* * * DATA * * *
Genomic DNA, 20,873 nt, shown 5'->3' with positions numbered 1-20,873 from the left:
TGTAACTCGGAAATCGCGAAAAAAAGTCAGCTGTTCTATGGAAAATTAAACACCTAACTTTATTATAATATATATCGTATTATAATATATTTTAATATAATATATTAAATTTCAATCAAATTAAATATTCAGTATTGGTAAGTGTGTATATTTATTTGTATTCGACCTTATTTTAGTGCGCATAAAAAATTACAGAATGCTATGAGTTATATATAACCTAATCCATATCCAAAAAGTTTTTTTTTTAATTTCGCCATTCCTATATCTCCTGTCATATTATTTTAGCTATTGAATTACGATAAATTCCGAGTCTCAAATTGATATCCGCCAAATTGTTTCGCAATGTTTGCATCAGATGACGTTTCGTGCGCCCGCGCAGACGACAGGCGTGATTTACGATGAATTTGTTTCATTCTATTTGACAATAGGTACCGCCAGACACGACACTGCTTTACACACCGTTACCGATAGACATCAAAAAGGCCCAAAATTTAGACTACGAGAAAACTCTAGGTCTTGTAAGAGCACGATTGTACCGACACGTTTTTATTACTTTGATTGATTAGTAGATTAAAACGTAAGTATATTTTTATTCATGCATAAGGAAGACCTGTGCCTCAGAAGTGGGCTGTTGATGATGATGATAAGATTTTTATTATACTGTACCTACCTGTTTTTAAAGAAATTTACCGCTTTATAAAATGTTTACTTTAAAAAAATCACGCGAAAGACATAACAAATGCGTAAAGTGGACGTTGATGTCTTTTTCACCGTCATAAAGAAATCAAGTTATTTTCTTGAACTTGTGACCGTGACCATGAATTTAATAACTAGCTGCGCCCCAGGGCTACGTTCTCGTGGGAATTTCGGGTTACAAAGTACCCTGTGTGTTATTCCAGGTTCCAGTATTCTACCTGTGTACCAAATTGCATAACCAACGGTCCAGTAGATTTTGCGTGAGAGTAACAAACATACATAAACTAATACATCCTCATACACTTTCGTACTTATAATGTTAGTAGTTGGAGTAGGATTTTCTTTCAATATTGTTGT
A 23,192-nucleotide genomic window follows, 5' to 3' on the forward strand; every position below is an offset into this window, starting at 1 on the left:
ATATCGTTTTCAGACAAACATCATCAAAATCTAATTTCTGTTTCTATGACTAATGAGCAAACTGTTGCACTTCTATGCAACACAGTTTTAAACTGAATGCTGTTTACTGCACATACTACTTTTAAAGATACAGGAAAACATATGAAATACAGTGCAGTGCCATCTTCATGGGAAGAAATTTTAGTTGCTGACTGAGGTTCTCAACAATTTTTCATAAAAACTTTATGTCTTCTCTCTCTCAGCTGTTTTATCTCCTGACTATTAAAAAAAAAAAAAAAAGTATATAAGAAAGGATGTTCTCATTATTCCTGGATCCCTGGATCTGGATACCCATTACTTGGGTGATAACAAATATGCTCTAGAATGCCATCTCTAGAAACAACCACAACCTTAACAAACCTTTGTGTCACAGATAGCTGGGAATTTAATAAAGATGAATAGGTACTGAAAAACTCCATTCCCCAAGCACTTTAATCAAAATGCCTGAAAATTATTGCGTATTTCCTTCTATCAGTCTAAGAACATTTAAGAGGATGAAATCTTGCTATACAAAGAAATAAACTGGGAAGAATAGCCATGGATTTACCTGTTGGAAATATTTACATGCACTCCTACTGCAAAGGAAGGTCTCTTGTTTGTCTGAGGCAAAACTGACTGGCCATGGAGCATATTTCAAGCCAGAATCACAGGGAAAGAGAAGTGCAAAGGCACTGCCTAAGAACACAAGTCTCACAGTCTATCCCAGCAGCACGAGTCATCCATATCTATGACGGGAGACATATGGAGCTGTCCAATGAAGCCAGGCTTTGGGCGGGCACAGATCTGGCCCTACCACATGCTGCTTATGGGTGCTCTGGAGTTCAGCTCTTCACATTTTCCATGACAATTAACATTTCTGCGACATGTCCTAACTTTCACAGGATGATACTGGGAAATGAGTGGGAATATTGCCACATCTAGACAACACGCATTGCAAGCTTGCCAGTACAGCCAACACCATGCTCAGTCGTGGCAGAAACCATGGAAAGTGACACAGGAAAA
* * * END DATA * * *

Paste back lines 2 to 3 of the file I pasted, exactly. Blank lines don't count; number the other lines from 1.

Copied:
TGTAACTCGGAAATCGCGAAAAAAAGTCAGCTGTTCTATGGAAAATTAAACACCTAACTTTATTATAATATATATCGTATTATAATATATTTTAATATAATATATTAAATTTCAATCAAATTAAATATTCAGTATTGGTAAGTGTGTATATTTATTTGTATTCGACCTTATTTTAGTGCGCATAAAAAATTACAGAATGCTATGAGTTATATATAACCTAATCCATATCCAAAAAGTTTTTTTTTTAATTTCGCCATTCCTATATCTCCTGTCATATTATTTTAGCTATTGAATTACGATAAATTCCGAGTCTCAAATTGATATCCGCCAAATTGTTTCGCAATGTTTGCATCAGATGACGTTTCGTGCGCCCGCGCAGACGACAGGCGTGATTTACGATGAATTTGTTTCATTCTATTTGACAATAGGTACCGCCAGACACGACACTGCTTTACACACCGTTACCGATAGACATCAAAAAGGCCCAAAATTTAGACTACGAGAAAACTCTAGGTCTTGTAAGAGCACGATTGTACCGACACGTTTTTATTACTTTGATTGATTAGTAGATTAAAACGTAAGTATATTTTTATTCATGCATAAGGAAGACCTGTGCCTCAGAAGTGGGCTGTTGATGATGATGATAAGATTTTTATTATACTGTACCTACCTGTTTTTAAAGAAATTTACCGCTTTATAAAATGTTTACTTTAAAAAAATCACGCGAAAGACATAACAAATGCGTAAAGTGGACGTTGATGTCTTTTTCACCGTCATAAAGAAATCAAGTTATTTTCTTGAACTTGTGACCGTGACCATGAATTTAATAACTAGCTGCGCCCCAGGGCTACGTTCTCGTGGGAATTTCGGGTTACAAAGTACCCTGTGTGTTATTCCAGGTTCCAGTATTCTACCTGTGTACCAAATTGCATAACCAACGGTCCAGTAGATTTTGCGTGAGAGTAACAAACATACATAAACTAATACATCCTCATACACTTTCGTACTTATAATGTTAGTAGTTGGAGTAGGATTTTCTTTCAATATTGTTGT
A 23,192-nucleotide genomic window follows, 5' to 3' on the forward strand; every position below is an offset into this window, starting at 1 on the left: